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A coupon is a form in a printed advertisement, typically bordered by a dotted line indicating where the form is to be cut by the consumer. Once redeemed by the consumer, the coupon is eventually returned to the advertiser.

Marketers use two types of coupons. One type is a printed inquiry or order form to be completed by the customer with name, address and other information; the customer returns it to the advertiser to request more product information or to order the product directly. The other, more common type is a certificate promising a discount, refund, free sample or a combination offer, such as "buy-one-get-one free." Commonly called "cents-off" coupons, these entice retail customers to go to the store to make a purchase.

Temporary price cuts

Marketers use coupons to achieve many promotional objectives—for example, to introduce consumers to new products or to encourage shoppers to try existing products or switch from one to another. Unlike permanent price cuts, coupons offer customers temporary price reductions while allowing a brand to return to full price after the expiration date on the coupon.

Coupons can originate with either manufacturers or retailers. Manufacturer's coupons can be redeemed at face value by customers at any retail store carrying the brand. The retailer then returns the coupon to the manufacturer for reimbursement plus a small handling fee. Retailer-originated coupons are good for discounts on products carried by that retailer and redeemable only at that retailer's store. Supermarket grocery items account for the majority of redeemed coupons.

Cents-off coupons have several basic components: the offer, redemption instructions, the product's description, any restrictions and an expiration date. The most important feature—the offer—is the part of the coupon that communicates the discount. The better the offer, the more likely consumers will use the coupon. Although they are called cents-off coupons, the face value may be as much as one dollar or more, or can also be for a percentage off the total price of the product. Research has shown, however, that dollar-amount savings tend to be more attractive to coupon users than percentage discounts.

Coupons are distributed through a variety of media. The most common distribution method for manufacturer-originated coupons for grocery store brands is free-standing newspaper inserts. Fast-food restaurants and retailers frequently use direct mail to distribute their coupons to customers living near their stores. Other distribution channels include run-of-press newspapers (as opposed to preprinted flyers and inserts), magazines, product packages and in-store distribution.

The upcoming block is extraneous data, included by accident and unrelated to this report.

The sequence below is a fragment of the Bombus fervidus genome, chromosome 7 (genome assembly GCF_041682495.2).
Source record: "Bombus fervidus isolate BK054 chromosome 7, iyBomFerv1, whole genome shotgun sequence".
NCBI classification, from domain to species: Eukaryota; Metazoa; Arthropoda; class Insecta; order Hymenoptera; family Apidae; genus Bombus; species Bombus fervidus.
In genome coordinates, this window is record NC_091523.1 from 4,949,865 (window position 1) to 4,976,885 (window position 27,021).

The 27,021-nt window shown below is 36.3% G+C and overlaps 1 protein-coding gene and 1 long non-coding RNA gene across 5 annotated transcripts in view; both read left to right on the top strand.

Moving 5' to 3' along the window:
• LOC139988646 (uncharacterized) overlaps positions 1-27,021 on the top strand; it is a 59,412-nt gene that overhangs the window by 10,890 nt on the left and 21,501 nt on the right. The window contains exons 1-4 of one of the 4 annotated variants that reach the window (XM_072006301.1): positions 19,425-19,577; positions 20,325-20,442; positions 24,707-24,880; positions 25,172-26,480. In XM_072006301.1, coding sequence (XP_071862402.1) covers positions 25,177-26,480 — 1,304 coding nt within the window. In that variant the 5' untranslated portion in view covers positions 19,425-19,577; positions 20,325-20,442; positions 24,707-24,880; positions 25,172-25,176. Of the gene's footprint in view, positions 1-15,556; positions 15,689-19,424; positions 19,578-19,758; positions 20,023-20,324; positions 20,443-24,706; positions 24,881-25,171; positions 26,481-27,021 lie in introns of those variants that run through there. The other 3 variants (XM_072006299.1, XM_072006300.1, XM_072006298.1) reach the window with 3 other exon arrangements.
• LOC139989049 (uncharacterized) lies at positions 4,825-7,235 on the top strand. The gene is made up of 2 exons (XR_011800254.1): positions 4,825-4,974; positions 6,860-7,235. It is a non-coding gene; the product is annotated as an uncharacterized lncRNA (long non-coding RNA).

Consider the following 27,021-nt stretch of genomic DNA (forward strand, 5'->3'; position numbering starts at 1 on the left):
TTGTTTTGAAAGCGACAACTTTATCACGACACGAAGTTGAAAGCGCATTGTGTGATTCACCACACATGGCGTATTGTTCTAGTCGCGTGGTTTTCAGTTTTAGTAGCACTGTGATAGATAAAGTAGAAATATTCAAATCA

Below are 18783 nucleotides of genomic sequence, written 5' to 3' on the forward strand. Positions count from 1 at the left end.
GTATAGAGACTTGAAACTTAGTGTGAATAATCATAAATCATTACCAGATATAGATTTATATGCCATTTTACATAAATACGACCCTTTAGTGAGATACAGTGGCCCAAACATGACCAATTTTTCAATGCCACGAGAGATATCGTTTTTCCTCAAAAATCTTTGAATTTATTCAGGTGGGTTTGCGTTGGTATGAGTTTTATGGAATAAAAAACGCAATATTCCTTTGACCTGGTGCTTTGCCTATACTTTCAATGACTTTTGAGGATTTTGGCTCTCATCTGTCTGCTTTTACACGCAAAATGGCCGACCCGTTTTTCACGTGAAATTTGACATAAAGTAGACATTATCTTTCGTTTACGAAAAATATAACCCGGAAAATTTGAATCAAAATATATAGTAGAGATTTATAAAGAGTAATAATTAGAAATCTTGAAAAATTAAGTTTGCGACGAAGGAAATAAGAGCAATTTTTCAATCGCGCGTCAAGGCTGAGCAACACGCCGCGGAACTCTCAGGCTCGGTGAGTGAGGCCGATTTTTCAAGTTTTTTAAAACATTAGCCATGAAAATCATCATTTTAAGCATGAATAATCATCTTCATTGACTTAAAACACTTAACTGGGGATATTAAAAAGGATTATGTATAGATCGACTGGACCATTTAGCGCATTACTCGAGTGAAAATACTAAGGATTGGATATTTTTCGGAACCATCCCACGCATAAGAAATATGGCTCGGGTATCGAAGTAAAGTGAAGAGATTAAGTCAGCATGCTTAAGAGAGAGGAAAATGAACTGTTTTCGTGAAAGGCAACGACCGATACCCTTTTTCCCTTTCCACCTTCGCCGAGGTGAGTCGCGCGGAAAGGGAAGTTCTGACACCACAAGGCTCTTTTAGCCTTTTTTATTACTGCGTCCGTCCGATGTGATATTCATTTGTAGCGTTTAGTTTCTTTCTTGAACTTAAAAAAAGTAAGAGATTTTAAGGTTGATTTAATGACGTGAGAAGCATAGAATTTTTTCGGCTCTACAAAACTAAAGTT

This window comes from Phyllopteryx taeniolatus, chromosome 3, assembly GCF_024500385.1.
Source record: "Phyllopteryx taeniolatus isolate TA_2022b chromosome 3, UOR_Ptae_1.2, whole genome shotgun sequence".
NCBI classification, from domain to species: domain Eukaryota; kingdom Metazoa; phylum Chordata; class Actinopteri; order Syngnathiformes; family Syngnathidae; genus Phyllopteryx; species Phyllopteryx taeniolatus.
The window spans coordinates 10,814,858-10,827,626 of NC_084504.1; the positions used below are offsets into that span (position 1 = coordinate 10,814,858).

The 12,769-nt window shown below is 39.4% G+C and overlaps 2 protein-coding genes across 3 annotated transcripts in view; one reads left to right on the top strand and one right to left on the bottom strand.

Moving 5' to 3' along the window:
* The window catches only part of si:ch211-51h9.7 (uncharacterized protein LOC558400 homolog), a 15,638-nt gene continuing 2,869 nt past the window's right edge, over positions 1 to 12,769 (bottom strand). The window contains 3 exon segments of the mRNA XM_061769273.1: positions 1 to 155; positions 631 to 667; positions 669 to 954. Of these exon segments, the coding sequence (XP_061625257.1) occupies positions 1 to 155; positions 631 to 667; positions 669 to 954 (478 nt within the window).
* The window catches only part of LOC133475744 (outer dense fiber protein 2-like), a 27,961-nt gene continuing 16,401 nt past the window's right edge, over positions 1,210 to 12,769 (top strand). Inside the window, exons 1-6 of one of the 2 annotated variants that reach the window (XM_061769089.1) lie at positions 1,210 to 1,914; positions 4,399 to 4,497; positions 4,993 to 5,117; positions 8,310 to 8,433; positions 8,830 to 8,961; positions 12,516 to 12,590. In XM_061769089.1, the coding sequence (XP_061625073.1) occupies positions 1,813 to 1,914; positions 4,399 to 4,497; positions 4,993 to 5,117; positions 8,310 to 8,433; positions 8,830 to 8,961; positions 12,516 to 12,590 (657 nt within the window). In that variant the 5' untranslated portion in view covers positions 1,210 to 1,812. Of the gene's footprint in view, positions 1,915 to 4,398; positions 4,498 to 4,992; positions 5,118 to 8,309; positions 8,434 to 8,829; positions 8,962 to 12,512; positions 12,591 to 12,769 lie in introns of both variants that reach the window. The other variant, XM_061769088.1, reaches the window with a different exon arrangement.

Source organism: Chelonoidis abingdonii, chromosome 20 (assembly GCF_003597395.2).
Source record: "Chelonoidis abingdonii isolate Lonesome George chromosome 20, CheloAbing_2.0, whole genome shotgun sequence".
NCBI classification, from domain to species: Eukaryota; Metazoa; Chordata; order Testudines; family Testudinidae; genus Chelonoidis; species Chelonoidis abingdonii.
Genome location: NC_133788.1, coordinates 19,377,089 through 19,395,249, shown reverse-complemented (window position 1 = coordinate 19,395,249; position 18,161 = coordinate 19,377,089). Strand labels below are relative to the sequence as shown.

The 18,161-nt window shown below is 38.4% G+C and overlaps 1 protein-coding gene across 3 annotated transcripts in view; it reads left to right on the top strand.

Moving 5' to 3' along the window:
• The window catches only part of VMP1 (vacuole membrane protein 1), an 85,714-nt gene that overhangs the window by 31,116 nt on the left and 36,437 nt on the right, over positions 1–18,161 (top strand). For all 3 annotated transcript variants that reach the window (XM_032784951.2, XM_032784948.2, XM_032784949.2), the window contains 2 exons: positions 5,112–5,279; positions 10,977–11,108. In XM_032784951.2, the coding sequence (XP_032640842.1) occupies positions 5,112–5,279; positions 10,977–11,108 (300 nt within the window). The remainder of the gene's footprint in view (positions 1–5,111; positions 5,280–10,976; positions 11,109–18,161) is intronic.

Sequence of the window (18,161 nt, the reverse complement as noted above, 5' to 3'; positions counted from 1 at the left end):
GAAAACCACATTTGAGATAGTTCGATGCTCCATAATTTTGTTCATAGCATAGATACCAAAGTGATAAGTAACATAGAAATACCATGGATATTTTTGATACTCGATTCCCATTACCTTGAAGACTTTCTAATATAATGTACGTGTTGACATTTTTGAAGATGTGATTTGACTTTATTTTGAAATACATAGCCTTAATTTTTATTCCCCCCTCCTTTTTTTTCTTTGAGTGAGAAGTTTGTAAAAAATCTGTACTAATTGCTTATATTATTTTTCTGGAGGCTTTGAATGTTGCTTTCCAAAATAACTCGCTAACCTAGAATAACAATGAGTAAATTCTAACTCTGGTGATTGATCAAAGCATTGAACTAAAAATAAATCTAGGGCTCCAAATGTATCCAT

In the late 1990s, distribution of coupons electronically at store kiosks and over the Internet proved to be an innovative and effective means of reaching customers.

The first coupons

Although coupons did not become widely used until the second half of the 20th century, the first coupons are thought to have been distributed by the C.W. Post Co. for Grape Nuts cereal more than 100 years ago.

Along with the expansion of mass discount retailing, the number of coupons being issued in the U.S. quadrupled during the 1970s. Coupon distribution continued to grow through the 1980s, though at a slower rate, peaking in 1992 at 310 billion, then dropping to 268 billion in the mid-1990s. In 2000, according to industry estimates, some 300 billion manufacturer-originated grocery product coupons were distributed in the U.S. That number does not include the millions of coupons distributed by restaurants and retailers.

Only 27% of U.S. consumers say they use coupons each time they go shopping, although in the late 1990s more than 80% reported using them at some time, compared to only 58% in the early 1970s.

While the number of coupons distributed and the number of U.S. residents using them have increased, redemption rates—that is, the number of coupons that consumers actually redeem as a percentage of the total distributed—have fallen. In 1978, the rate was about 5%; by 1995, only about 2% of coupons distributed were redeemed by customers. The 2% level is now considered a "good" redemption rate for most coupon programs.

The decline in redemption rates has persuaded some that coupons are losing their effectiveness as promotional tools. Many marketers have reduced the number of coupons they distribute each year, and others are looking for new ways to distribute them. Procter & Gamble Co. chose to eliminate couponing in some test markets in 1996, though it later resumed coupon activities due to consumer demand.

The Internet effect

The Internet focused new attention on couponing—but not always in positive ways. Online coupon companies, such as Ecentives and Cool Savings, moved the promotion vehicle online, with several marketers using them not so much as mass-marketing tools but to track the effectiveness of consumer-direct database marketing programs.

Coupon fraud and misredemption, which had long bedeviled manufacturers, found a boost online in the early 21st century. Some coupon criminals began counterfeiting high-value online coupons and print coupons. In some cases, the counterfeits, as well as legitimate coupons, were bundled and auctioned on eBay. Efforts by the Grocery Manufacturers Association and Food Marketing Instititue, which claimed selling both counterfeit and genuine coupons online is illegal, was unsuccessful in getting eBay to halt coupon auctions. Meanwhile, other consumers gathered in online bulletin boards to swap tips about how to misredeem coupons for more than manufacturers intended.

All that didn’t dissuade P&G, despite its "zero-coupon" test years earlier, to scrap the medium. Indeed, by 2004, P&G had turned its P&G BrandSaver newspaper coupon insert into a sort of corporate branding vehicle.

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